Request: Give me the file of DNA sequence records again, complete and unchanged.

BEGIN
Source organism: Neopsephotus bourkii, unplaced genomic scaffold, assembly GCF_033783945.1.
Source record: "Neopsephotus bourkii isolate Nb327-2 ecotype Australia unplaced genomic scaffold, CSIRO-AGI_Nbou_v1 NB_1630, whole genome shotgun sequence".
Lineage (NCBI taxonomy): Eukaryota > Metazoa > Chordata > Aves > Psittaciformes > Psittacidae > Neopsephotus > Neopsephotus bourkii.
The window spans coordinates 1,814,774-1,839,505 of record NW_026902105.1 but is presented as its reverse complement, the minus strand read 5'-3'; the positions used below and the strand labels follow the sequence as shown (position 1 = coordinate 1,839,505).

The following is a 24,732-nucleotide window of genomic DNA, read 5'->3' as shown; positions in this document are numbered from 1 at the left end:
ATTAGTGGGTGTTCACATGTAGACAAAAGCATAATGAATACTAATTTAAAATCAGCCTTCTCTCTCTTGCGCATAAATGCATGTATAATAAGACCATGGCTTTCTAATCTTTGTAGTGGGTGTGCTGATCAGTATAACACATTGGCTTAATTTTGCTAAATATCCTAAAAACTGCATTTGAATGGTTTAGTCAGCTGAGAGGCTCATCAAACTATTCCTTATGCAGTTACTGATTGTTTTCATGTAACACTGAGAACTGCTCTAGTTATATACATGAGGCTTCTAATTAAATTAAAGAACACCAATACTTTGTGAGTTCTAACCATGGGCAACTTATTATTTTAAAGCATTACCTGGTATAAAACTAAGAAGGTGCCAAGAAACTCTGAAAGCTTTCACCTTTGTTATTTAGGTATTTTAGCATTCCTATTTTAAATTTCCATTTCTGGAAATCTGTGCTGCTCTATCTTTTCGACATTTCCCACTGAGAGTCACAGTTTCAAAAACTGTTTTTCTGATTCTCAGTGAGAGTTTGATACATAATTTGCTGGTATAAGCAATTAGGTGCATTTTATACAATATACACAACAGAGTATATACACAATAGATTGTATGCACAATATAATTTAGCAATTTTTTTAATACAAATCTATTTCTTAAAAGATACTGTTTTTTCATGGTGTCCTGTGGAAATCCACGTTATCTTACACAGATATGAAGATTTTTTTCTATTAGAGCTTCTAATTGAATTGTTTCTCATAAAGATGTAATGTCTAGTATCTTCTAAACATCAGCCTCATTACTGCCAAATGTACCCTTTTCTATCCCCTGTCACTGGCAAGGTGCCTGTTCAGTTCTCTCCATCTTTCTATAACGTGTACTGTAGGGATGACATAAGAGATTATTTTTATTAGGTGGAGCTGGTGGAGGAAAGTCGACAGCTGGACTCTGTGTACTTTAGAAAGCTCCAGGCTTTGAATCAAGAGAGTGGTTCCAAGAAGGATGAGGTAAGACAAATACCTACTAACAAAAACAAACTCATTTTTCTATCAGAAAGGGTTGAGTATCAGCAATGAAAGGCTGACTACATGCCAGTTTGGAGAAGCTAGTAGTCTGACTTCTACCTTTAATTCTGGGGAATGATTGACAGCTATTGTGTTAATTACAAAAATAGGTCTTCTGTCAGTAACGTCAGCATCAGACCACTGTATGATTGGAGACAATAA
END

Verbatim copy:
Source organism: Neopsephotus bourkii, unplaced genomic scaffold, assembly GCF_033783945.1.
Source record: "Neopsephotus bourkii isolate Nb327-2 ecotype Australia unplaced genomic scaffold, CSIRO-AGI_Nbou_v1 NB_1630, whole genome shotgun sequence".
Lineage (NCBI taxonomy): Eukaryota > Metazoa > Chordata > Aves > Psittaciformes > Psittacidae > Neopsephotus > Neopsephotus bourkii.
The window spans coordinates 1,814,774-1,839,505 of record NW_026902105.1 but is presented as its reverse complement, the minus strand read 5'-3'; the positions used below and the strand labels follow the sequence as shown (position 1 = coordinate 1,839,505).

The following is a 24,732-nucleotide window of genomic DNA, read 5'->3' as shown; positions in this document are numbered from 1 at the left end:
ATTAGTGGGTGTTCACATGTAGACAAAAGCATAATGAATACTAATTTAAAATCAGCCTTCTCTCTCTTGCGCATAAATGCATGTATAATAAGACCATGGCTTTCTAATCTTTGTAGTGGGTGTGCTGATCAGTATAACACATTGGCTTAATTTTGCTAAATATCCTAAAAACTGCATTTGAATGGTTTAGTCAGCTGAGAGGCTCATCAAACTATTCCTTATGCAGTTACTGATTGTTTTCATGTAACACTGAGAACTGCTCTAGTTATATACATGAGGCTTCTAATTAAATTAAAGAACACCAATACTTTGTGAGTTCTAACCATGGGCAACTTATTATTTTAAAGCATTACCTGGTATAAAACTAAGAAGGTGCCAAGAAACTCTGAAAGCTTTCACCTTTGTTATTTAGGTATTTTAGCATTCCTATTTTAAATTTCCATTTCTGGAAATCTGTGCTGCTCTATCTTTTCGACATTTCCCACTGAGAGTCACAGTTTCAAAAACTGTTTTTCTGATTCTCAGTGAGAGTTTGATACATAATTTGCTGGTATAAGCAATTAGGTGCATTTTATACAATATACACAACAGAGTATATACACAATAGATTGTATGCACAATATAATTTAGCAATTTTTTTAATACAAATCTATTTCTTAAAAGATACTGTTTTTTCATGGTGTCCTGTGGAAATCCACGTTATCTTACACAGATATGAAGATTTTTTTCTATTAGAGCTTCTAATTGAATTGTTTCTCATAAAGATGTAATGTCTAGTATCTTCTAAACATCAGCCTCATTACTGCCAAATGTACCCTTTTCTATCCCCTGTCACTGGCAAGGTGCCTGTTCAGTTCTCTCCATCTTTCTATAACGTGTACTGTAGGGATGACATAAGAGATTATTTTTATTAGGTGGAGCTGGTGGAGGAAAGTCGACAGCTGGACTCTGTGTACTTTAGAAAGCTCCAGGCTTTGAATCAAGAGAGTGGTTCCAAGAAGGATGAGGTAAGACAAATACCTACTAACAAAAACAAACTCATTTTTCTATCAGAAAGGGTTGAGTATCAGCAATGAAAGGCTGACTACATGCCAGTTTGGAGAAGCTAGTAGTCTGACTTCTACCTTTAATTCTGGGGAATGATTGACAGCTATTGTGTTAATTACAAAAATAGGTCTTCTGTCAGTAACGTCAGCATCAGACCACTGTATGATTGGAGACAATAA